Families grieve over death of Filipinos in road accident

DUBAI — Families of the Filipinos who died in last Sunday's road accident have expressed grief at the tragic death of their loved ones and requested their employer and the Philippine consulate-general in Dubai for the early repatriation of their bodies and shipment of their assets to the Philippines.

By Lily B. Libo-on (Our staff reporter)

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Published: Fri 18 Jul 2008, 1:40 AM

Last updated: Sun 5 Apr 2015, 6:13 PM

In an exclusive phone interview with Khaleej Times, Efren Nombrado, 49, father of Ethel, said that he and his wife went to the Overseas Workers Welfare Administration (OWWA) in Cagayan de Oro City, nearest to their home place in Malaybalay, Bukidnon in Mindanao, south of Manila, to process the Certificate of Acceptance for the repatriation of their eldest daughter's body with the request that her employer, Abu Dhabi National Hotels/Compass, deliver the body in their province.

His wife, Thelma, 55, was still shocked and sobbed on phone because Ethel was to turn 25 by December. She said that Ethel had always wanted to go abroad, working first in Taiwan and then left for Dubai on August 7 last year.

Ethel's father said she had repaid her bank loan fully just last month, part of which was used to pay the recruitment fee to the manpower agency that got her employment in UAE.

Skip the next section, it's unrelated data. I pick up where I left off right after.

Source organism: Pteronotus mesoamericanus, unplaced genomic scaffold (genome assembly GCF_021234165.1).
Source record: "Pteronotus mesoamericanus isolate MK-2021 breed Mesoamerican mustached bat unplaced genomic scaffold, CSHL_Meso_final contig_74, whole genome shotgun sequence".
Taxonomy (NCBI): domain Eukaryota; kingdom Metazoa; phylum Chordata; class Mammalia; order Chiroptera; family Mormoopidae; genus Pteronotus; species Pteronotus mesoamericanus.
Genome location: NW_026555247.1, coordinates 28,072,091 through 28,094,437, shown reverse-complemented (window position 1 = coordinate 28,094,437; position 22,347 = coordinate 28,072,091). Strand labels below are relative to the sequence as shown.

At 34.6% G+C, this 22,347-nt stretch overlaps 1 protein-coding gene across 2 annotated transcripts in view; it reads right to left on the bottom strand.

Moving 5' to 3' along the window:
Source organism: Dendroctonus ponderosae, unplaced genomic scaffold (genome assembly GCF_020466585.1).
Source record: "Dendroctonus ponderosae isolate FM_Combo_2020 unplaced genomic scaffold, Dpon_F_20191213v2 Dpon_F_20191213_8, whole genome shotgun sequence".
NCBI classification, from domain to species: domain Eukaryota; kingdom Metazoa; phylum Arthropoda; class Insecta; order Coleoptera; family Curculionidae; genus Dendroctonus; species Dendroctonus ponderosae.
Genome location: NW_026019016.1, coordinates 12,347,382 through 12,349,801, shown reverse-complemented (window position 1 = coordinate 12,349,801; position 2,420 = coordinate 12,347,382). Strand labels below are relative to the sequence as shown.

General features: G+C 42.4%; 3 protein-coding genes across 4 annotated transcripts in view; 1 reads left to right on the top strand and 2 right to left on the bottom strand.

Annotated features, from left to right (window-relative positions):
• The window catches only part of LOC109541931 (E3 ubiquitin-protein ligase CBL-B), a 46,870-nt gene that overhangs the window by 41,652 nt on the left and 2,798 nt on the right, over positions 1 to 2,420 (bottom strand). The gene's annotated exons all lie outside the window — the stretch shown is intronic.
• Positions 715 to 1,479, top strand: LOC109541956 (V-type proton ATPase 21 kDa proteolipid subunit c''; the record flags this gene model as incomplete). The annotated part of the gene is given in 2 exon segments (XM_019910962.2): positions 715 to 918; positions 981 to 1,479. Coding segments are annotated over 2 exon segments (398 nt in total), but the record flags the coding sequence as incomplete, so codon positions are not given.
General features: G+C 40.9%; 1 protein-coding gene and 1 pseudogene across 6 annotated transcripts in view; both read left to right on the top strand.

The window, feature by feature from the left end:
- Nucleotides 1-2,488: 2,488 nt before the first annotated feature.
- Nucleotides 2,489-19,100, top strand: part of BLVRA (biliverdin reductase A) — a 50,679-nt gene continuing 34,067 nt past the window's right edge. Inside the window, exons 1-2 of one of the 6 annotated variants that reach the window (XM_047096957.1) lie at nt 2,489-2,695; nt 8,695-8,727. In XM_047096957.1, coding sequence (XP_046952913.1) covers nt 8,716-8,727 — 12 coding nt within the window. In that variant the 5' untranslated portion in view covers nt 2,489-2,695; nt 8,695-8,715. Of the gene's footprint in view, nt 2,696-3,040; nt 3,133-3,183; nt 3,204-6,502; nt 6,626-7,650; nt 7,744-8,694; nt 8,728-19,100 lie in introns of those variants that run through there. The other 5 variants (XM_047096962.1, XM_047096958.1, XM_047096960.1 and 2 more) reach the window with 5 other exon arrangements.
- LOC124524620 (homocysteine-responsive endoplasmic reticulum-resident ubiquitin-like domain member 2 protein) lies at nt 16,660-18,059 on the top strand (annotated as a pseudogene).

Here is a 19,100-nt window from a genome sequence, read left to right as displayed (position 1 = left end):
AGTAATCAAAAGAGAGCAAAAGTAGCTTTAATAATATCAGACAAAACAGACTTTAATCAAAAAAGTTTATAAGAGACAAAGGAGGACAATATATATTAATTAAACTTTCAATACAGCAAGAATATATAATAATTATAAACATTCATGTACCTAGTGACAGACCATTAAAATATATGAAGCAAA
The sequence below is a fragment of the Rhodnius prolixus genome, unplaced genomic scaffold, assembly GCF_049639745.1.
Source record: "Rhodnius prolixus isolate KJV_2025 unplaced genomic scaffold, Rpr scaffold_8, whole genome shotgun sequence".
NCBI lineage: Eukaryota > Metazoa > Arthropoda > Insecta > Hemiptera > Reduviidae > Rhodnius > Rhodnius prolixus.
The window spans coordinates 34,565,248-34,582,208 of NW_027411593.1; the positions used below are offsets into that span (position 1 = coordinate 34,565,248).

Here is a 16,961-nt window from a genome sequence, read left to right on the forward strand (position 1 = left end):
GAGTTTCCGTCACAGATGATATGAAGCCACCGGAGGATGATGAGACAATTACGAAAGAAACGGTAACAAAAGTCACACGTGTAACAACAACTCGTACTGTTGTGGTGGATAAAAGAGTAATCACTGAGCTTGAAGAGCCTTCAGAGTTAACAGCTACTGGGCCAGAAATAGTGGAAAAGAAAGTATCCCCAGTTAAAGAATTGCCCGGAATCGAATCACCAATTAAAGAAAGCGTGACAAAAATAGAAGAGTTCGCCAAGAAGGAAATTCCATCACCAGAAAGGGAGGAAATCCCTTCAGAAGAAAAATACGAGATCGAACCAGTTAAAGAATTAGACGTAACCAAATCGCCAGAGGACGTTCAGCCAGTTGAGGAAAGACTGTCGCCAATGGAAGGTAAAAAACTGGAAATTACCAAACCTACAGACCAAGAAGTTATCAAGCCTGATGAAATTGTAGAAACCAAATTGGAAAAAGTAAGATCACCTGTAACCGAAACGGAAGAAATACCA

A similar request was made by Eugenia Samson, 50-year-old mother of Cecilia Samson, from Nueva Ecija in the eastern side of Manila in Luzon. She said that the family may have difficulty bringing her body to their home town unless the employer helped them.

Her eldest daughter, Sonia, with whom Cecilia lived before going to Dubai, said that she received a call from a certain Jo Anne, who claimed to be co-worker of Cecilia, around midnight of Sunday about the death of her sister.

"She was a very kind sister. She always sent money to us and for the education of our brother, Benjie. She even sent money to me and to her elder brother for our kids," she said.

Her death came as a shock to us because just last Wednesday, days before her death, she rang us to tell us she would not send us money this month because she would buy things to be sent to us in a door-to-door delivery by August.

"Now she is dead and her death is a great loss to all of us," she cried on phone.

Efforts, however, to contact the family of the third Filipino victim, Michelle Rabago, failed.

In response to their verbal request, Allen Morgan, chief executive officer of ADNH/Compass Middle East, told Khaleej Times that the company would not only repatriate the bodies but also send two of its staff to escort them.

"We will repatriate their bodies up to the place where their families would like them to be laid to rest. Our staff escorting them will travel to their home provinces and cities for their bodies to be handed over to their families," he said.

Morgan also reiterated that the company is hoping to repatriate their bodies either on Saturday or Sunday if all the formalities like embalming and death certificates are done by then. "We are taking our responsibilities seriously and local representatives are talking individually to each family involved," he added.

Meanwhile, Philippine Consul-General Benito B. Valeriano said the consulate would make sure that their personal belongings are sent back together with their bodies to the Philippines. "If the families want them to be brought up to their home town, we will make official request to their employer, which is coordinating with the UAE authorities for their early repatriation.

lily@khaleejtimes.com


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